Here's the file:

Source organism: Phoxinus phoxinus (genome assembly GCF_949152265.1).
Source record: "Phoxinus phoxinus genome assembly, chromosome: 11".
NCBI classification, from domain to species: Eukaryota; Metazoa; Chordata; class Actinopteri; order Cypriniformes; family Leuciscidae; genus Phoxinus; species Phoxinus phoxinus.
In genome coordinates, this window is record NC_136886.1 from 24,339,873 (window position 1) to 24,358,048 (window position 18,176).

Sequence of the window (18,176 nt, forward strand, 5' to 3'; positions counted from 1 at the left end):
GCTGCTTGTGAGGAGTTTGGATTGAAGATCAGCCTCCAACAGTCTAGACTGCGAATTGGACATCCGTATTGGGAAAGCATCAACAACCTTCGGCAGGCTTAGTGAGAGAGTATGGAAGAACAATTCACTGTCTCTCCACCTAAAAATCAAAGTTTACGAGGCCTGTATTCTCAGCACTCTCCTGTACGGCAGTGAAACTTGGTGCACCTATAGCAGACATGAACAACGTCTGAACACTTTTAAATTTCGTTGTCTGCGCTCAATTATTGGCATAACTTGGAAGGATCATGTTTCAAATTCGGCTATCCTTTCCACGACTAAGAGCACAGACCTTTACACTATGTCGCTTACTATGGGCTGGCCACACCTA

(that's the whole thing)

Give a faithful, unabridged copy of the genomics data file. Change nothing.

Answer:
Source organism: Phoxinus phoxinus (genome assembly GCF_949152265.1).
Source record: "Phoxinus phoxinus genome assembly, chromosome: 11".
NCBI classification, from domain to species: Eukaryota; Metazoa; Chordata; class Actinopteri; order Cypriniformes; family Leuciscidae; genus Phoxinus; species Phoxinus phoxinus.
In genome coordinates, this window is record NC_136886.1 from 24,339,873 (window position 1) to 24,358,048 (window position 18,176).

Sequence of the window (18,176 nt, forward strand, 5' to 3'; positions counted from 1 at the left end):
GCTGCTTGTGAGGAGTTTGGATTGAAGATCAGCCTCCAACAGTCTAGACTGCGAATTGGACATCCGTATTGGGAAAGCATCAACAACCTTCGGCAGGCTTAGTGAGAGAGTATGGAAGAACAATTCACTGTCTCTCCACCTAAAAATCAAAGTTTACGAGGCCTGTATTCTCAGCACTCTCCTGTACGGCAGTGAAACTTGGTGCACCTATAGCAGACATGAACAACGTCTGAACACTTTTAAATTTCGTTGTCTGCGCTCAATTATTGGCATAACTTGGAAGGATCATGTTTCAAATTCGGCTATCCTTTCCACGACTAAGAGCACAGACCTTTACACTATGTCGCTTACTATGGGCTGGCCACACCTA